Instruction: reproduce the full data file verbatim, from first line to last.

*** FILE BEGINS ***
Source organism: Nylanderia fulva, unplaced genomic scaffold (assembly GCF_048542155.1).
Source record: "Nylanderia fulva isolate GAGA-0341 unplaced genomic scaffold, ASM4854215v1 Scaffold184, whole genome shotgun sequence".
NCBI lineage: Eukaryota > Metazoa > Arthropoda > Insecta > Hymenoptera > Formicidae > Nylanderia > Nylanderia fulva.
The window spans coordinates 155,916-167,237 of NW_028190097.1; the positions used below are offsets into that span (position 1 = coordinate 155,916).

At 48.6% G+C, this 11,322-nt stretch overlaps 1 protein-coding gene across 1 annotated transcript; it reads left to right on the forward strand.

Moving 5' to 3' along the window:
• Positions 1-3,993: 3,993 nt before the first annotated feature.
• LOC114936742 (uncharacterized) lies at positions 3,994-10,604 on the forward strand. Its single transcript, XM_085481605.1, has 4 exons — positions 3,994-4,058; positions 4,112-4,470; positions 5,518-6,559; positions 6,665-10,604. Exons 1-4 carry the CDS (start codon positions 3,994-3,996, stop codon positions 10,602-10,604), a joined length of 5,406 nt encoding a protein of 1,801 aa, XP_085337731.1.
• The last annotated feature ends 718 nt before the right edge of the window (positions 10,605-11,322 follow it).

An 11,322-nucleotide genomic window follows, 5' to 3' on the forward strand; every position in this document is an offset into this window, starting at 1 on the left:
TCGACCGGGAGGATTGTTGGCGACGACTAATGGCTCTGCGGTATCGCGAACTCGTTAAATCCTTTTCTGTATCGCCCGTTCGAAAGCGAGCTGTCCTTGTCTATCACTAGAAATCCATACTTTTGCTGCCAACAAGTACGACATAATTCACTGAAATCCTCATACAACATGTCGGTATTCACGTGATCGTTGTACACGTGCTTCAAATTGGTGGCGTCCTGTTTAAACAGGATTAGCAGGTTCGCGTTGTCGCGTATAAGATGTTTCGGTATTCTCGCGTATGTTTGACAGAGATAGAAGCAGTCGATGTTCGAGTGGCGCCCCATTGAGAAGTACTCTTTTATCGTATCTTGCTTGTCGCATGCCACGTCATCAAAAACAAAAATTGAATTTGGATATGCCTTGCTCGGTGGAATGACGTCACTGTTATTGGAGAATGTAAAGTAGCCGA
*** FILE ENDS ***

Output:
Source organism: Nylanderia fulva, unplaced genomic scaffold (assembly GCF_048542155.1).
Source record: "Nylanderia fulva isolate GAGA-0341 unplaced genomic scaffold, ASM4854215v1 Scaffold184, whole genome shotgun sequence".
NCBI lineage: Eukaryota > Metazoa > Arthropoda > Insecta > Hymenoptera > Formicidae > Nylanderia > Nylanderia fulva.
The window spans coordinates 155,916-167,237 of NW_028190097.1; the positions used below are offsets into that span (position 1 = coordinate 155,916).

At 48.6% G+C, this 11,322-nt stretch overlaps 1 protein-coding gene across 1 annotated transcript; it reads left to right on the forward strand.

Moving 5' to 3' along the window:
• Positions 1-3,993: 3,993 nt before the first annotated feature.
• LOC114936742 (uncharacterized) lies at positions 3,994-10,604 on the forward strand. Its single transcript, XM_085481605.1, has 4 exons — positions 3,994-4,058; positions 4,112-4,470; positions 5,518-6,559; positions 6,665-10,604. Exons 1-4 carry the CDS (start codon positions 3,994-3,996, stop codon positions 10,602-10,604), a joined length of 5,406 nt encoding a protein of 1,801 aa, XP_085337731.1.
• The last annotated feature ends 718 nt before the right edge of the window (positions 10,605-11,322 follow it).

An 11,322-nucleotide genomic window follows, 5' to 3' on the forward strand; every position in this document is an offset into this window, starting at 1 on the left:
TCGACCGGGAGGATTGTTGGCGACGACTAATGGCTCTGCGGTATCGCGAACTCGTTAAATCCTTTTCTGTATCGCCCGTTCGAAAGCGAGCTGTCCTTGTCTATCACTAGAAATCCATACTTTTGCTGCCAACAAGTACGACATAATTCACTGAAATCCTCATACAACATGTCGGTATTCACGTGATCGTTGTACACGTGCTTCAAATTGGTGGCGTCCTGTTTAAACAGGATTAGCAGGTTCGCGTTGTCGCGTATAAGATGTTTCGGTATTCTCGCGTATGTTTGACAGAGATAGAAGCAGTCGATGTTCGAGTGGCGCCCCATTGAGAAGTACTCTTTTATCGTATCTTGCTTGTCGCATGCCACGTCATCAAAAACAAAAATTGAATTTGGATATGCCTTGCTCGGTGGAATGACGTCACTGTTATTGGAGAATGTAAAGTAGCCGA